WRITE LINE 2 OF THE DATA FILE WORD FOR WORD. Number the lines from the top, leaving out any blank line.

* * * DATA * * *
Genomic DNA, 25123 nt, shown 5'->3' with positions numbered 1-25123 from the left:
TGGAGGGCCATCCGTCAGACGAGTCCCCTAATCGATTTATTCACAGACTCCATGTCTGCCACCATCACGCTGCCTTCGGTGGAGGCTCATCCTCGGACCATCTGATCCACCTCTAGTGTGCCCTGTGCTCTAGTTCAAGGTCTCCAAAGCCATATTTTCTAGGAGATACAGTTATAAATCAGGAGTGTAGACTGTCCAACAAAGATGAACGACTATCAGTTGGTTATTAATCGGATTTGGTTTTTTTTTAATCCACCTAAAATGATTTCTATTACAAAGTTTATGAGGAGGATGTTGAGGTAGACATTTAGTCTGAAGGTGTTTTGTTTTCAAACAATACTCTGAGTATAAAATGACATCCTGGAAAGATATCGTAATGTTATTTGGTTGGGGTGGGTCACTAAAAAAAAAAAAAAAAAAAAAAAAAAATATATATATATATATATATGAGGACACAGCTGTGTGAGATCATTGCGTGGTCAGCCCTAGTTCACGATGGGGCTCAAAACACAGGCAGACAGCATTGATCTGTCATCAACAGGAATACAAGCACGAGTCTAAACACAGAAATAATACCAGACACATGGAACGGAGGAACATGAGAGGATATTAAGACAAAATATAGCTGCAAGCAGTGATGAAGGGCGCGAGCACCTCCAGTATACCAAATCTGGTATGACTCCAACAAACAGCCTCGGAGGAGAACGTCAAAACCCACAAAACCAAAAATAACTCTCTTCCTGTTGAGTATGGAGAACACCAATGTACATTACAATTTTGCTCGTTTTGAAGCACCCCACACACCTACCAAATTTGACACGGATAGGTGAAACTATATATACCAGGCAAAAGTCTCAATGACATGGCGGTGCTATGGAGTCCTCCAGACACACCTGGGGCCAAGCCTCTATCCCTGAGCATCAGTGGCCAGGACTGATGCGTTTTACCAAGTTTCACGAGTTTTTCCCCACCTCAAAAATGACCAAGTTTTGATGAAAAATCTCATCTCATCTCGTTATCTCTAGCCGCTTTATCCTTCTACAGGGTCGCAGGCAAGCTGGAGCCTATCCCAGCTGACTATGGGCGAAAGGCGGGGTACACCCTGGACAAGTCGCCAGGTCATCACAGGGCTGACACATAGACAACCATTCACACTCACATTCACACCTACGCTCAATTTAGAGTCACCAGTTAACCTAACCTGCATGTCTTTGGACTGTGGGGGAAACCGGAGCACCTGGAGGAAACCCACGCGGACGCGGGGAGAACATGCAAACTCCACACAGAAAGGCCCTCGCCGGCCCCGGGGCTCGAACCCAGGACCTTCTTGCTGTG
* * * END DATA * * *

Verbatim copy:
TGGAGGGCCATCCGTCAGACGAGTCCCCTAATCGATTTATTCACAGACTCCATGTCTGCCACCATCACGCTGCCTTCGGTGGAGGCTCATCCTCGGACCATCTGATCCACCTCTAGTGTGCCCTGTGCTCTAGTTCAAGGTCTCCAAAGCCATATTTTCTAGGAGATACAGTTATAAATCAGGAGTGTAGACTGTCCAACAAAGATGAACGACTATCAGTTGGTTATTAATCGGATTTGGTTTTTTTTTAATCCACCTAAAATGATTTCTATTACAAAGTTTATGAGGAGGATGTTGAGGTAGACATTTAGTCTGAAGGTGTTTTGTTTTCAAACAATACTCTGAGTATAAAATGACATCCTGGAAAGATATCGTAATGTTATTTGGTTGGGGTGGGTCACTAAAAAAAAAAAAAAAAAAAAAAAAAAATATATATATATATATATATGAGGACACAGCTGTGTGAGATCATTGCGTGGTCAGCCCTAGTTCACGATGGGGCTCAAAACACAGGCAGACAGCATTGATCTGTCATCAACAGGAATACAAGCACGAGTCTAAACACAGAAATAATACCAGACACATGGAACGGAGGAACATGAGAGGATATTAAGACAAAATATAGCTGCAAGCAGTGATGAAGGGCGCGAGCACCTCCAGTATACCAAATCTGGTATGACTCCAACAAACAGCCTCGGAGGAGAACGTCAAAACCCACAAAACCAAAAATAACTCTCTTCCTGTTGAGTATGGAGAACACCAATGTACATTACAATTTTGCTCGTTTTGAAGCACCCCACACACCTACCAAATTTGACACGGATAGGTGAAACTATATATACCAGGCAAAAGTCTCAATGACATGGCGGTGCTATGGAGTCCTCCAGACACACCTGGGGCCAAGCCTCTATCCCTGAGCATCAGTGGCCAGGACTGATGCGTTTTACCAAGTTTCACGAGTTTTTCCCCACCTCAAAAATGACCAAGTTTTGATGAAAAATCTCATCTCATCTCGTTATCTCTAGCCGCTTTATCCTTCTACAGGGTCGCAGGCAAGCTGGAGCCTATCCCAGCTGACTATGGGCGAAAGGCGGGGTACACCCTGGACAAGTCGCCAGGTCATCACAGGGCTGACACATAGACAACCATTCACACTCACATTCACACCTACGCTCAATTTAGAGTCACCAGTTAACCTAACCTGCATGTCTTTGGACTGTGGGGGAAACCGGAGCACCTGGAGGAAACCCACGCGGACGCGGGGAGAACATGCAAACTCCACACAGAAAGGCCCTCGCCGGCCCCGGGGCTCGAACCCAGGACCTTCTTGCTGTG